La Barbatella 2007 Barbera d’Asti Superiore Nizza La Vigna dell’Angelo (Piedmont) – Zinfandel-like jam, and an olallieberry fruit soup. After this dalliance with character, the milk and dark chocolates clamp down hard, with gallons of vanilla pouring into the void. Finishes with a lacquer-like residue that’s difficult to extricate from my mouth.

Lana 2007 Barbera d’Asti Superiore Nizza (Piedmont) – Freshly-tanned leather, dark cherries, and a bit of something that feels like spritz (though it could just be unusually fresh acidity; my palate’s a little damaged by this stage) that adds some vibrancy.

Dacapo 2007 Barbera d’Asti Superiore Nizza Vinga Dacapo (Piedmont) – Incisive dark berries. Clean and clear. That spritzy feeling returns. There’s a little dark chocolate, but this has both persistence and a certain measure of style.

La Gironda di Galandrino 2007 Barbera d’Asti Superiore Nizza “Le Nicchie” (Piedmont) – A tickle of volatile acidity hovers over chocolate sludge infused with malt powder, barley, and hops. It’s chocobeer!

l’Armangia 2007 Barbera d’Asti Superiore Nizza (Piedmont) – Chocolate, vanilla, strawberry…all with the slowly-hardening texture of cement. An impenetrable pudding of a wine. Where’s the Lactaid?

Chiarlo 2007 Barbera d’Asti Superiore Nizza “La Court” (Piedmont) – Stink. Stank. Stunk. Weeds, the most brackish coffee, vegetables…and then, for good measure, a drizzle of chocolate syrup.

Nocento Michelotti 2007 Barbera d’Asti Superiore Nizza Montecanta (Piedmont) – Old socks soaked in fruit residue. In case it’s unclear, I did not care for this.

Pescaja 2007 Barbera d’Asti Superiore Nizza Solneri (Piedmont) – Smells like freisa, which at this point is better than the many alternatives, I guess. Strawberry, celery salt, fresh fruit slices. I kinda like it. I don’t know what it is, but I’d drink it.

Prunotto 2007 Barbera d’Asti Superiore Nizza Costamiole (Piedmont) – A fruit bomb, friendly and approachable, with milk and vanilla doing battle on the finish. Just, you know, in case there was any doubt that the wine could be made from anything or be from anywhere.

Tre Secoli 2007 Barbera d’Asti Superiore Nizza (Piedmont) – Herbal oak, vanilla-scented oak, coconutty oak, oak, oak, oak, oak grappa, and stewed garbage fermented in oak. Mmmmmm.

Vietti 2007 Barbera d’Asti Superiore Nizza La Crena (Piedmont) – Ghirardelli chocolate (that’s not praise, by the way), the salty tang of the ocean, then more chocolate. Textured like half & half.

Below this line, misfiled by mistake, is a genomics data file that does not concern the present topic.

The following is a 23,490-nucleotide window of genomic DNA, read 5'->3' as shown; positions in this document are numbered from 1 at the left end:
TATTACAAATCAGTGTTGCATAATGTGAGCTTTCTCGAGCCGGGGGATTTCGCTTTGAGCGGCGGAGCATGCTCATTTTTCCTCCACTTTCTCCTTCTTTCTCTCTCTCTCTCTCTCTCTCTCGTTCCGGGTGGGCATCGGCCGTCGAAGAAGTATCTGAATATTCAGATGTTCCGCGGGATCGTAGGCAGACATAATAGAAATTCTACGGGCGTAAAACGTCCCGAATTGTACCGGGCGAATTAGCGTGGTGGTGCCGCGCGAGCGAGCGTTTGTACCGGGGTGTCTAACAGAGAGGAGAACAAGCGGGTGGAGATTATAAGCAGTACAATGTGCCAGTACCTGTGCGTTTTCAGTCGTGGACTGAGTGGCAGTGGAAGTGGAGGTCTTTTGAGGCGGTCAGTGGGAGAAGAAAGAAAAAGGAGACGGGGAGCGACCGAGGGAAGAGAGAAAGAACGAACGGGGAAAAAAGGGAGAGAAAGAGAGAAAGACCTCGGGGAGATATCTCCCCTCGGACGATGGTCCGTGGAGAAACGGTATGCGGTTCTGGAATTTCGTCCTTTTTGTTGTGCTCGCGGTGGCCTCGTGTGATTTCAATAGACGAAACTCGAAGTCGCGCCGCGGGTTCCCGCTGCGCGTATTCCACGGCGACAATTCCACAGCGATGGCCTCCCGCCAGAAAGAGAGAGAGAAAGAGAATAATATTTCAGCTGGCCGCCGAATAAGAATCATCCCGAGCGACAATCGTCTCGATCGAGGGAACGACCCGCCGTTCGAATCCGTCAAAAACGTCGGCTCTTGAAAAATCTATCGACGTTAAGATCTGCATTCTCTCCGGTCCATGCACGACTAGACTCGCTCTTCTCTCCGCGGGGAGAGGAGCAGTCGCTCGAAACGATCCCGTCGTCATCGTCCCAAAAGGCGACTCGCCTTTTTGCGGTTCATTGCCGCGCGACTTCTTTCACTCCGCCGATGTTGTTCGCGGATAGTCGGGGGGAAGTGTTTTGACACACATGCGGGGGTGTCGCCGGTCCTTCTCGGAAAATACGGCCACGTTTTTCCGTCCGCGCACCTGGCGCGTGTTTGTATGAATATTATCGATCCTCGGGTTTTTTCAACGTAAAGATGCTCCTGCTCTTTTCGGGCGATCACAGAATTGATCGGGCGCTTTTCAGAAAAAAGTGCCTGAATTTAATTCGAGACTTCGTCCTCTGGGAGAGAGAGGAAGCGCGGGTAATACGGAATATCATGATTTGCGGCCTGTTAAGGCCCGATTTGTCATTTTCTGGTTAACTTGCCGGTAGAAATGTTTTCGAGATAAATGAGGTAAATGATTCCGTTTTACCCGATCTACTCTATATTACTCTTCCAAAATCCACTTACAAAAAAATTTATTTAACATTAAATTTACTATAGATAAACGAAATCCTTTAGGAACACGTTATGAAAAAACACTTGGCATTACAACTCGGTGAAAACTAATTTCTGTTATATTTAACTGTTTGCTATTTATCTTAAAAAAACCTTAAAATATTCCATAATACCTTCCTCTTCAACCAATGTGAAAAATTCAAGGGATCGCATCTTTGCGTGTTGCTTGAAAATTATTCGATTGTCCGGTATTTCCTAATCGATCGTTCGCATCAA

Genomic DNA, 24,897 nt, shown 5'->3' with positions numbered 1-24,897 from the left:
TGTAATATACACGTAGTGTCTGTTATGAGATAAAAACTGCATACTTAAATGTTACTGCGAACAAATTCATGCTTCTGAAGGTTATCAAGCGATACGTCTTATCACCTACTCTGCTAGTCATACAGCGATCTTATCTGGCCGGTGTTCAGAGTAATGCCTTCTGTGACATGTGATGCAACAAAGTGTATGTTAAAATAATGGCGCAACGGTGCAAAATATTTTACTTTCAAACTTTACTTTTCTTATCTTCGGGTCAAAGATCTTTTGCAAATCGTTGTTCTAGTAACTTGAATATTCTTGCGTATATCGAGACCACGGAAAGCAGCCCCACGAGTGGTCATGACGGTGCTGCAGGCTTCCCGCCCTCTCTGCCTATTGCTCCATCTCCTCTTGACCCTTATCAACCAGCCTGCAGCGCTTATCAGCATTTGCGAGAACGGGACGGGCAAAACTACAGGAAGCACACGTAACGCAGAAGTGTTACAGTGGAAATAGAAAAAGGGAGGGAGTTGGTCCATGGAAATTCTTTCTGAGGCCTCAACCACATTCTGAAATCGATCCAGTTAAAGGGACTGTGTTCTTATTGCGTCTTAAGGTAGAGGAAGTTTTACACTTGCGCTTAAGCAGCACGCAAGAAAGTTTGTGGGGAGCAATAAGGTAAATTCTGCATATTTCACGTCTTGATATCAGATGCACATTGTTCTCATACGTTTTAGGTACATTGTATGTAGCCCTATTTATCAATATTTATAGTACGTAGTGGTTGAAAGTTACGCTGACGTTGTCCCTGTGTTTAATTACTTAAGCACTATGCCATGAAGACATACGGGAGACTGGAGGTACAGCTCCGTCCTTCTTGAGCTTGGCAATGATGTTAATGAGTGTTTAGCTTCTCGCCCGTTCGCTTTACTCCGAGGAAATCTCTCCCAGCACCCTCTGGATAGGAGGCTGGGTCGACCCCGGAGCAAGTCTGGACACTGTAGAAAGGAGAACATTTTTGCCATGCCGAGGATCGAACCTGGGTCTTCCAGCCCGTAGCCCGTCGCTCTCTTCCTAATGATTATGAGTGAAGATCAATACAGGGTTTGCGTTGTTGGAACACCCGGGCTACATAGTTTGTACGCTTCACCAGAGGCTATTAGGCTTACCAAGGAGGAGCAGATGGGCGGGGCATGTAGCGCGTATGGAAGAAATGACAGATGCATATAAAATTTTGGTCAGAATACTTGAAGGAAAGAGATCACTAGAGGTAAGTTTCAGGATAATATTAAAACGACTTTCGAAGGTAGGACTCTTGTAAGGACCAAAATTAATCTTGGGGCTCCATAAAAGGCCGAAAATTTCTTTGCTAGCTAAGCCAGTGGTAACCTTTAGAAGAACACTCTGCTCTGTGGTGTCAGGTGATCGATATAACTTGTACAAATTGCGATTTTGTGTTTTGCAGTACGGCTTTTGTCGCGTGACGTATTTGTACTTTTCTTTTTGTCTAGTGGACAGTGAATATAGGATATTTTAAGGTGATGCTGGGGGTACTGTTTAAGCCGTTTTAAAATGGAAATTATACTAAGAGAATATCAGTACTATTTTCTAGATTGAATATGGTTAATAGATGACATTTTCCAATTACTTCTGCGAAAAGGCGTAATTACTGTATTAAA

Villa Giada 2007 Barbera d’Asti Superiore Nizza Bricco Dani (Piedmont) – Stinky vegetables, brett, weeds, black cherry, and cassis. Finishes with Band-Aids on Styrofoam.

Garitina 2006 Barbera d’Asti Superiore Nizza “Neuvsent” (Piedmont) – Roasted tomato dusted with peppercorns, celery salt, and carrying the unmistakable aroma of pork. Just bizarre.

Giovinale 2006 Barbera d’Asti Superiore Nizza Anssema (Piedmont) – Banana Froot™, black cherry, and a soapy sludge of vanillin (yes, I mean the fake stuff) with layers of cemented tannin.

Guido Berta 2006 Barbera d’Asti Superiore Nizza Canto di Luna (Piedmont) – Jam residue, vanilla, tannin, oak, and heat. As boring as an overworked wine can possibly get.

Gazzi 2006 Barbera d’Asti Superiore Nizza Praiot (Piedmont) – Big, shouldery fruit with dark chocolate and tannin that dries out the wine rather quickly. I can’t say I’m disappointed that it does so, either.

Guasti 2006 Barbera d’Asti Superiore Nizza Barcarato (Piedmont) – Fresh plum marred by a horrid soy milk texture and clover pollen.

Malgrà 2006 Barbera d’Asti Superiore Nizza Mora di Sassi (Piedmont) – Huge, plummy, and supple. Actually stands up to the vanilla and chocolate shakes that are threatening to dominate it. Well, it does for a while, and then the finish goes completely to hell in a syrupy, fake-fruited handbasket.

Poderi dei Bricchi Astigiani 2006 Barbera d’Asti Superiore Nizza Bricco Preje (Piedmont) – Vanilla, coconut, strawberry, and plum…but, remarkably, the fruit and oak here are well-integrated. Pretty good in its internationalized style.

Disclosure: all wine, food, lodging, and all transportation paid for by various interested parties. See for details on the people and entities involved. My tasting notes have not been influenced in any way, nor has my work on this blog and/or my own site, but the content of any work appearing only on the official Barbera Meeting 2010 blog may (or may not) have been edited for content.

Wandering a d’Asti trail

[water & window]Back to the salt mines of blind tasting…and back to Asti. Again? Yes, again. The first 33 wines are a retread of yesterday’s ground, though I can’t really complain given that yesterday’s lineup was too long to begin with. Anyway, here they are: more barbera d’Asti from 2008, 2007, and 2006, in both regular and superiore forms. See this post for important disclaimers.

Isolabella della Croce 2008 Barbera d’Asti “Maria Teresa” (Piedmont) – Purple nurple. Already. In the first wine of the tasting! Well, this is going to be an exciting day. Solid fruit, albeit of the Welch’s jelly variety, and tasting as if from those little plastic cups they serve at diners. So, you know, actually “solid” fruit in colloidal form.

Franco Mondo 2008 Barbera d’Asti (Piedmont) – …and now, from wine number two, there’s wood. Is that wood? It’s nasty, whether it is or not. Blackberry brandy as well. A nearby taster identifies this as corked, and so we try a second: apple, guava, and an improved texture, but still nasty. TCA, if present in the first bottle, may have improved this wine.